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Bicycle Streets & Encounter-zones enter road traffic regulation (Austria)

By Raf Canters / Updated: 01 Aug 2014
The Council of Ministers has voted, decided on and passed a new amendment in Road Traffic Regulation which primarily concerns cyclists and pedestrians. New additions are Bicycle Streets, Encounter-zones and changes to the obligatory use of bicycle-infrastructure.
Recently, the Council of Ministers in Austria has taken a firm step towards safer, more equal and friendly mobility by further acknowledging other (weaker) road users and moving away from a strict policy which gives motorised traffic sole priority on roads.

The amendment concerns various new conditions, but the biggest changes are the new possibilities to establish Bicycle Streets and Encounter-zones as well as relaxing the obligation to use special bicycle-infrastructure, such as cycle paths, when provided. Following good practice examples in Germany, the creation of these streets and zones is now possible.

To further ease comprehension, Bicycle Streets are roads or sections of roads where cyclists and pedestrians have priority and right-of-way. Only driving to and from destinations here is allowed by car, but no passing through. Encounter-zones are areas where motorised and non-motorised traffic have equal rights and the road is to be used by mixed traffic. What basically applies is that the weakest road-user has priority and the speed limit is 20 km/h.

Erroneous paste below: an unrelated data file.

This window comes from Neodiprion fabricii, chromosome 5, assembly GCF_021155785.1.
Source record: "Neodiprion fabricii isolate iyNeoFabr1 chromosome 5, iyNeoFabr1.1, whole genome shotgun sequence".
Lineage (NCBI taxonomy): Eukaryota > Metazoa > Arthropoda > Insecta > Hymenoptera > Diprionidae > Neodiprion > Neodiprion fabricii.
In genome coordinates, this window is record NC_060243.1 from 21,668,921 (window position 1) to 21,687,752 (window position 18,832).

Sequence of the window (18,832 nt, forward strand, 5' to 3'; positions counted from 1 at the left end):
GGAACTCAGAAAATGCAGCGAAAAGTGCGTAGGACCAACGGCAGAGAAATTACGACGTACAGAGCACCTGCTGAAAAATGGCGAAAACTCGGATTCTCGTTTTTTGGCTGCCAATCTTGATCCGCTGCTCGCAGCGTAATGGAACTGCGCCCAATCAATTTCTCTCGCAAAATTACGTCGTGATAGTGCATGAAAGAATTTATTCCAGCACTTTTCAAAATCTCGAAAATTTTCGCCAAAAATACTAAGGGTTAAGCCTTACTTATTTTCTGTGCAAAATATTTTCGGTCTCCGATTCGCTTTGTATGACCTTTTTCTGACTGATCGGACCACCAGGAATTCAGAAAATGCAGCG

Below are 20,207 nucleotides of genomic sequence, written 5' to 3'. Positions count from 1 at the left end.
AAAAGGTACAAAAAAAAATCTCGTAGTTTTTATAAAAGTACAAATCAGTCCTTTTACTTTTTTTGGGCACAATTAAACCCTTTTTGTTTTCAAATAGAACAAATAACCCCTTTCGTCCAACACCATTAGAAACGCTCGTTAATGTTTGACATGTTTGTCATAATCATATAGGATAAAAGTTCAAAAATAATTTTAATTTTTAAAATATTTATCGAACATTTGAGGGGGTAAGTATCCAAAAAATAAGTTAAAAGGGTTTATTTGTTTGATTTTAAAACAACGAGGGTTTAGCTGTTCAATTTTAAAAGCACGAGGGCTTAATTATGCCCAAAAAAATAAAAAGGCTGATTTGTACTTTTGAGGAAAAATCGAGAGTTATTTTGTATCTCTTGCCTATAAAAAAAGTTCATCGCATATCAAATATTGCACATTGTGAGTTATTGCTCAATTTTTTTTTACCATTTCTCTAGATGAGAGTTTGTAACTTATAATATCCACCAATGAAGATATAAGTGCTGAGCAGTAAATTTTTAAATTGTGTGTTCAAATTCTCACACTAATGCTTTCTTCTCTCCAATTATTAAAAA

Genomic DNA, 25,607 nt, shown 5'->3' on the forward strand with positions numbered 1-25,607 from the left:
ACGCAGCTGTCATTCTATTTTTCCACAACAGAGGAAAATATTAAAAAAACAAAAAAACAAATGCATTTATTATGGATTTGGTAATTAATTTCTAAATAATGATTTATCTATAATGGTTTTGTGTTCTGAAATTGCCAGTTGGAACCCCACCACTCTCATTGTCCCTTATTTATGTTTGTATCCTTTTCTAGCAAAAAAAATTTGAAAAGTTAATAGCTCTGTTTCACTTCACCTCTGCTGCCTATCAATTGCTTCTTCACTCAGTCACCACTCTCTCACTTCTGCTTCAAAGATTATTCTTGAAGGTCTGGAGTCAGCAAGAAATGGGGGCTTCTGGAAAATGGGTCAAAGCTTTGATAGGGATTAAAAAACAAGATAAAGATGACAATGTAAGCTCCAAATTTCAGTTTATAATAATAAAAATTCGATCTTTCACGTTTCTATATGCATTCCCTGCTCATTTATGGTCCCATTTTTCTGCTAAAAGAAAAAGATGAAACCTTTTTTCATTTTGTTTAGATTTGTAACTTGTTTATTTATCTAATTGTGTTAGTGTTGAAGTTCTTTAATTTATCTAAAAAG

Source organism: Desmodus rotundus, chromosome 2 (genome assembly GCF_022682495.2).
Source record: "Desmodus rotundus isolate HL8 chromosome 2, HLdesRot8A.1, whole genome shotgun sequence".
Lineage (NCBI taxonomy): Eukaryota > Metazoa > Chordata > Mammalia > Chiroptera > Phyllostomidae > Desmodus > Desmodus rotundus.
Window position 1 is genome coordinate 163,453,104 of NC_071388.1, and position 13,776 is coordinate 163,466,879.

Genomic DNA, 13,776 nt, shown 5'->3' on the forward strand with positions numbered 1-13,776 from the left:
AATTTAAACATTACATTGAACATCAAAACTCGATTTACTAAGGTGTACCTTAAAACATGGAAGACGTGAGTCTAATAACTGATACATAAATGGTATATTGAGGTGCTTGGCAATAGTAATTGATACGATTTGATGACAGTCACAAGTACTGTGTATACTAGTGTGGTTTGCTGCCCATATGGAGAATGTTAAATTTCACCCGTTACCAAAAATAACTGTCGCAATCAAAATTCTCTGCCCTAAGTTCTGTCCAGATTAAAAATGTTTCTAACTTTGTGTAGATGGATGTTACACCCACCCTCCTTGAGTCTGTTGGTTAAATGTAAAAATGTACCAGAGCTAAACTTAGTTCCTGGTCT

Though the decision if and how these zones are implemented lies with the district councils and communities, local politicians have already produced lists of proposed streets and roads to tackle “hot-spots” as soon as possible.

A further, very important, change is that local authorities can now determine where possibilities exist to cancel the obligation to use bicycle-infrastructure when provided.
Until now, if bicycle paths or mixed bicycle and foot paths were provided next to a road, these had to be used when riding a bicycle. But a lot of mixed paths are very narrow, causing more problems than solving them and here is where this rule is to apply. By also letting cyclists use the road, they can travel faster and with less conflicts with pedestrians, creating easier traffic flow.

Source: http://graz.radln.net/cms/beitrag/11781839/25359410/
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